Situated in Southeast Asia, Malaysia is one of the rising Asian economic giants thanks to its sound economic approaches and its strategic placement in Malaya Peninsula. The country has experienced rapid development over the past 60 years moving from a third world country to as a primary commodities exporter to become one of the countries with the strongest industrial base for foreign electrical and electronics multinational companies (PWC 3). The country has additionally benefitted from high oil and gas prices, given its position an oil and gas exporter. However, the Malaysian government recognized the fault in overreliance on petroleum as the main source of foreign exchange. Over the past 10 years, consequently, the country has moved from its petroleum reliance to becoming a regional hub for financial and IT services, tourism and logistic sectors (PWC 3). From receiving great inflows of foreign direct investment (FDI) in the 70s, Malaysia has come of age as an economic haven, and has received accolades as an innovative international Islamic financial center (Mun Lin and Man 11; PWC 3). Perhaps it is the sound economic policies, business environment and culture, as well as the relative ease of doing business that have led to the country’s economic development, as well as it world renown reputation as a center for regional expansion into the Association of Southeast Asian Nations (ASEAN). An additional explanation for the rise of Malaysia as a business hub is its “Truly Asia” mix of ethnicities including the Malay, Chinese, and Indian population that occupy the vast country. In view of Malaysia’s rapid development, this paper seeks to present the reasons for interest in Malaysia, its economic and trade environment, the political, legal and regulatory environments as well as explore relevant current events that may affect doing business in the country. The paper will also delve into reasons for business success in Malaysia; give a proposal for a business in Malaysia, in addition to presenting business opportunities in the country.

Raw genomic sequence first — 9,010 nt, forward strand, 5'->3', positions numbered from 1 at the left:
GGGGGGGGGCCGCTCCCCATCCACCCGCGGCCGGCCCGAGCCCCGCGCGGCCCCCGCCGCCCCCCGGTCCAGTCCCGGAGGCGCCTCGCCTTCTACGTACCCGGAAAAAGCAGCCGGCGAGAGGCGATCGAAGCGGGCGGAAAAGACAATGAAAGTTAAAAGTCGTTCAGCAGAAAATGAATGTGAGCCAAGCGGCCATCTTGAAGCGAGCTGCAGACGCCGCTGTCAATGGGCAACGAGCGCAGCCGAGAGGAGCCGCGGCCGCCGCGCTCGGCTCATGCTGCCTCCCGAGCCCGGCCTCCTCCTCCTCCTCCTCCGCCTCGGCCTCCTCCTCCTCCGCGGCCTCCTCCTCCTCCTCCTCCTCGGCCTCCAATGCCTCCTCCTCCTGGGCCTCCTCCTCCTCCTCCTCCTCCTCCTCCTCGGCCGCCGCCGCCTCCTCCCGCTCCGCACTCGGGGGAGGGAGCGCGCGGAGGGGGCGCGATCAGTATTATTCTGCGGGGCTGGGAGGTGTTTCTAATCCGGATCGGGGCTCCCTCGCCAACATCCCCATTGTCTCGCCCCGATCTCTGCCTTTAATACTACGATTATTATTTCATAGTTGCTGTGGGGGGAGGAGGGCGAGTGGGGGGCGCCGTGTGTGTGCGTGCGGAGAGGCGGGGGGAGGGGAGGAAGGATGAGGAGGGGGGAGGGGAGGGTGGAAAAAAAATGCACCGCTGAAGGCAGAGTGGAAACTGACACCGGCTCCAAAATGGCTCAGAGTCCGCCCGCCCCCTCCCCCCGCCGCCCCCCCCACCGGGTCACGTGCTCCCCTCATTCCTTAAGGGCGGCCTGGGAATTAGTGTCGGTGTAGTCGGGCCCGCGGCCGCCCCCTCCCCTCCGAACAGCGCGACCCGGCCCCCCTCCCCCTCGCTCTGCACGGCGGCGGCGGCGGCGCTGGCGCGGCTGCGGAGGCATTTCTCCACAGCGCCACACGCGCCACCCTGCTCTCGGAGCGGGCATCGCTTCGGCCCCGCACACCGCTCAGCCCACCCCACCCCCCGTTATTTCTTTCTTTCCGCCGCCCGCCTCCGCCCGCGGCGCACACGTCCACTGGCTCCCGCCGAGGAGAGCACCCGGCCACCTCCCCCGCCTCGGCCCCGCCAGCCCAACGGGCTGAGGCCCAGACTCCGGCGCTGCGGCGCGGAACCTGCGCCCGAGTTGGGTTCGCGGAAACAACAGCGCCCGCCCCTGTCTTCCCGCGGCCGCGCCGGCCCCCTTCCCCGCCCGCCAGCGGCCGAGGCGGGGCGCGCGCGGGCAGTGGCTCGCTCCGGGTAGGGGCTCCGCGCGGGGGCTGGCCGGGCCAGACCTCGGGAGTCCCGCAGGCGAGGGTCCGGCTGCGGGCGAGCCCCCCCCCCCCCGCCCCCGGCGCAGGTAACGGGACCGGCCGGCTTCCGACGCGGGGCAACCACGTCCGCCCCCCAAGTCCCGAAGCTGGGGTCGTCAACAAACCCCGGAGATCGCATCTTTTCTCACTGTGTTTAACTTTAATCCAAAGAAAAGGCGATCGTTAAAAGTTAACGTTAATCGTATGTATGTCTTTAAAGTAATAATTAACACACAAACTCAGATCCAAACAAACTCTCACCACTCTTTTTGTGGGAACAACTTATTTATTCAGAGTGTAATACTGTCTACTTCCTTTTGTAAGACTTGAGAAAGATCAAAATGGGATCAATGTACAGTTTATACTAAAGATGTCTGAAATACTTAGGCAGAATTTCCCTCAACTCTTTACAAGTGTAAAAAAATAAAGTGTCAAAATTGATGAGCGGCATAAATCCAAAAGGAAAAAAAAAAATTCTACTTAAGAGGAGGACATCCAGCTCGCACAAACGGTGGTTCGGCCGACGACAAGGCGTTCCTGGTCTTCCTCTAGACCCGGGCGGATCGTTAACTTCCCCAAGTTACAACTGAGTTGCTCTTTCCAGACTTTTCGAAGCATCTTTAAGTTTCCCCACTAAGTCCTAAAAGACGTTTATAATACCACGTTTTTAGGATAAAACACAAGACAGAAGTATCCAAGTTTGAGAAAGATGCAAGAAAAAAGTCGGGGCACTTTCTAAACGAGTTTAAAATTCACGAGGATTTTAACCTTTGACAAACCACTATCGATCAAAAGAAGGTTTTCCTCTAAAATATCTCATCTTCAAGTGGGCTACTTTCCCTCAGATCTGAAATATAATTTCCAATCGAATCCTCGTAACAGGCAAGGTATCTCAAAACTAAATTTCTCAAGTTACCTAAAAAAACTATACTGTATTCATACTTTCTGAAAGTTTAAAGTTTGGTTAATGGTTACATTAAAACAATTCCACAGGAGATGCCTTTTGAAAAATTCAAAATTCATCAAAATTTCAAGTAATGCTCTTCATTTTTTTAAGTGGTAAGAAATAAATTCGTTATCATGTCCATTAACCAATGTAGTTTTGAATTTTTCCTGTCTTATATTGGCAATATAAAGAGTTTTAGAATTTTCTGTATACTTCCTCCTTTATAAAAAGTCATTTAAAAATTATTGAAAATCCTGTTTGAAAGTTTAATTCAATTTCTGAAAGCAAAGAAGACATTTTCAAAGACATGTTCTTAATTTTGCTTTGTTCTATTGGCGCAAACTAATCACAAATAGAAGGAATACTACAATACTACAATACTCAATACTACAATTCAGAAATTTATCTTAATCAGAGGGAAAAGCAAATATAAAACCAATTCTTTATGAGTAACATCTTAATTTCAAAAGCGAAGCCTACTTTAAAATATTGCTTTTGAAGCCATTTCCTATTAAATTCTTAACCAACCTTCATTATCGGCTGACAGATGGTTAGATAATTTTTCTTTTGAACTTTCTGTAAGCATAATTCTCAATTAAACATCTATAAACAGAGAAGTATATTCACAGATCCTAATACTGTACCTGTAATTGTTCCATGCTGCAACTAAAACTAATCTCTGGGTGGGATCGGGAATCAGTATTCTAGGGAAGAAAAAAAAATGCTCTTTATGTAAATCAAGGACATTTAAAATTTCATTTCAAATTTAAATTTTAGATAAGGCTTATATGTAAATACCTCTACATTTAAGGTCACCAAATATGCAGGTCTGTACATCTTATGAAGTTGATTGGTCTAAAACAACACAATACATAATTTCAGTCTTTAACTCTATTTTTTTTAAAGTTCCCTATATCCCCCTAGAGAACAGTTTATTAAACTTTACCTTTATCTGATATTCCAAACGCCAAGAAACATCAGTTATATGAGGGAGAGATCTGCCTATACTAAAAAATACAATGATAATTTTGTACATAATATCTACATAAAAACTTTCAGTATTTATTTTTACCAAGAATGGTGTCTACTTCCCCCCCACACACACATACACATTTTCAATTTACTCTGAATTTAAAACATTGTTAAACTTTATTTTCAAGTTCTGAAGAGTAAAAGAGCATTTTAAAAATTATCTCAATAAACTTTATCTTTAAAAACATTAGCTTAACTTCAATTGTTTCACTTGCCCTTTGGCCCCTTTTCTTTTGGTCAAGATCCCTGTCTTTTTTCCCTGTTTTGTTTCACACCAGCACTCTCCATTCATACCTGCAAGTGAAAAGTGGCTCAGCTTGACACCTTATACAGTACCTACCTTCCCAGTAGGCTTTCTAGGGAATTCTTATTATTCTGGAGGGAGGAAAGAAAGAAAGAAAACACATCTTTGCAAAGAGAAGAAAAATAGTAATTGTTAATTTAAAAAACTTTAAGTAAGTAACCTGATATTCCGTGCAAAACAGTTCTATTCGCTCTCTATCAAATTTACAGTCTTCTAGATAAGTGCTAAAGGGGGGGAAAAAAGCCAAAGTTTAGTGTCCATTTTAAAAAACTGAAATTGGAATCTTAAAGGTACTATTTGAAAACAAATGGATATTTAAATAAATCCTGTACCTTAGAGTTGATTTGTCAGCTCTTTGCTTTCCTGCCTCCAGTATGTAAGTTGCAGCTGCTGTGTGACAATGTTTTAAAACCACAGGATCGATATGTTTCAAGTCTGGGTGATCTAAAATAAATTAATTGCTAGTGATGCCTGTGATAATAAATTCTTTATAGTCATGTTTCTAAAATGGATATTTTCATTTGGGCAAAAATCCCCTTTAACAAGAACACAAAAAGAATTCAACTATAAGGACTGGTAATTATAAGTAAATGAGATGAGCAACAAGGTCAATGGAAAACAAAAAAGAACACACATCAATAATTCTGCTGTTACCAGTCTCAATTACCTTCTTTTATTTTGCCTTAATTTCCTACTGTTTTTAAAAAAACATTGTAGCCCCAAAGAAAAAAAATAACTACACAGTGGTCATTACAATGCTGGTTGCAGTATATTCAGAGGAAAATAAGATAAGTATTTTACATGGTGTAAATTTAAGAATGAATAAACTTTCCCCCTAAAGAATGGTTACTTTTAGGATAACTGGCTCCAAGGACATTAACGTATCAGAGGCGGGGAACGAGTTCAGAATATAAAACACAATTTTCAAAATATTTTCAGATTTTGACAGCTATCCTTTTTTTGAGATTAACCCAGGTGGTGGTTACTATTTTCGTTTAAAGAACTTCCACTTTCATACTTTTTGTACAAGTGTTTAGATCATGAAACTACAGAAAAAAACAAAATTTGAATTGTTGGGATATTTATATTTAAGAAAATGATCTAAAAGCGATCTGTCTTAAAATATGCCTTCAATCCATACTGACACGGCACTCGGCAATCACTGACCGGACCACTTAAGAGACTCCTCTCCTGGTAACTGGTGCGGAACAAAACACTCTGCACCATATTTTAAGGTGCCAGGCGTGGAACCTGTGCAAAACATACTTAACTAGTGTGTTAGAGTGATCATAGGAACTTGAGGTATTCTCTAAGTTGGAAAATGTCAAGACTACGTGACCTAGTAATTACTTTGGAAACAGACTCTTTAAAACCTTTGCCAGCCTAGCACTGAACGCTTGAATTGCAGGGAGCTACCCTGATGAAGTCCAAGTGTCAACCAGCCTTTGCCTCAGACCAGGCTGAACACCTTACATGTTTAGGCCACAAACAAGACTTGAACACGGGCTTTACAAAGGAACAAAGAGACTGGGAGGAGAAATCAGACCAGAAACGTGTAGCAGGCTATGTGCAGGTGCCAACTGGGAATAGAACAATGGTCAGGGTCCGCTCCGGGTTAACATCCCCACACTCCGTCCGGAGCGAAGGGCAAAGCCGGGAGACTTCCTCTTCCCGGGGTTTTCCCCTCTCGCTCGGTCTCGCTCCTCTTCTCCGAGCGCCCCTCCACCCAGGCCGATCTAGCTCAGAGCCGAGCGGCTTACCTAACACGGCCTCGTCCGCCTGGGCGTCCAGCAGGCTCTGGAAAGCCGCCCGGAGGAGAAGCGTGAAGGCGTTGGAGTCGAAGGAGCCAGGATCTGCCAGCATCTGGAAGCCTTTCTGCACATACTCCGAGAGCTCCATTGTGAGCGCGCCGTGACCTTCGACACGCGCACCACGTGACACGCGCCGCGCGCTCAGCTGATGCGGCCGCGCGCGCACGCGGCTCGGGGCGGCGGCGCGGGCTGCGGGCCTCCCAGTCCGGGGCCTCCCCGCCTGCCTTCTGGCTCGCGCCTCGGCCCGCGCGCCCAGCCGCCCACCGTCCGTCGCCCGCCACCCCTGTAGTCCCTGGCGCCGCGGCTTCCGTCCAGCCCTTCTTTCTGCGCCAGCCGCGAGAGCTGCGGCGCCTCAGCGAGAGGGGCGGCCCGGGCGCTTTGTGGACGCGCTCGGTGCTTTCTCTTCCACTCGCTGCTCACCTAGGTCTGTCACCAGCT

Reason for Interest
Over the past few decades, Malaysia has experienced phenomenal economic growth, which has enabled the country move from being one of the poorest to becoming one of the fastest growing economies in the world. Currently, Malaysia ranks 29th in the countries with the largest economies by purchase parity, having a $357.9 billion GDP in 2007 and currently has a $9,546 Gross Domestic Product (GDP) per capita (Karimi and Yusop 3; PWC 12). Moreover, Malaysia is an open economy, heavily reliant on business, and has had a continued growth of its GDP at an average of 6.4% annually since 1970 (Karimi and Yusop 3; PWC 12). Such an open market and constant exponential growth in the country’s economy warrant interest in the country, particularly for business prospects.
Malaysia is evidently an upper middle-income economy with one of the highest purchasing powers in Asia. Although the country’s consumers are price-sensitive, they also have great concerns on quality of products in addition to being brand conscious (PWC 12). Moreover, aside from their demand of quality, the consumers enjoy shopping, as is one of the consumer past times. Even more interesting in the country is the median age that is 26 years. From a marketing point, Malaysia presents great opportunities for manufacturers and service providers. Shopping being a past time means that consumers are more likely to make impulse purchases, coupled with the consumers’ knack for high quality products and services and the median age, business can easily make sales to the consumers, especially after establishing a brand. Interest in Malaysia, therefore, is it high purchasing power, exponential growth, open market, and the promise it hold for businesses wishing to operate in the country.
Economic and Trade Environment
Malaysia operates within an open economy. The open economy is a result of on-going economic reforms, which have done well to improve the country’s competitiveness and ease of doing business. The reforms in the economic legislation have helped push the country’s economic growth over the past three decades (Al-Amin et al. 20). Among the indicators of the good economic environment include the blossoming manufacturing sectors, which are contributing immensely to the current economic growth, with a significant share in the country’s GDP. Other industries that are equally contributing to the economic growth are electronics, crude oil, palm oil and timber, all of which are export goods. The goods add value to the country’s exports and are testament to the country’s diversification of its exports in both market and products (Al-Amin et al. 20).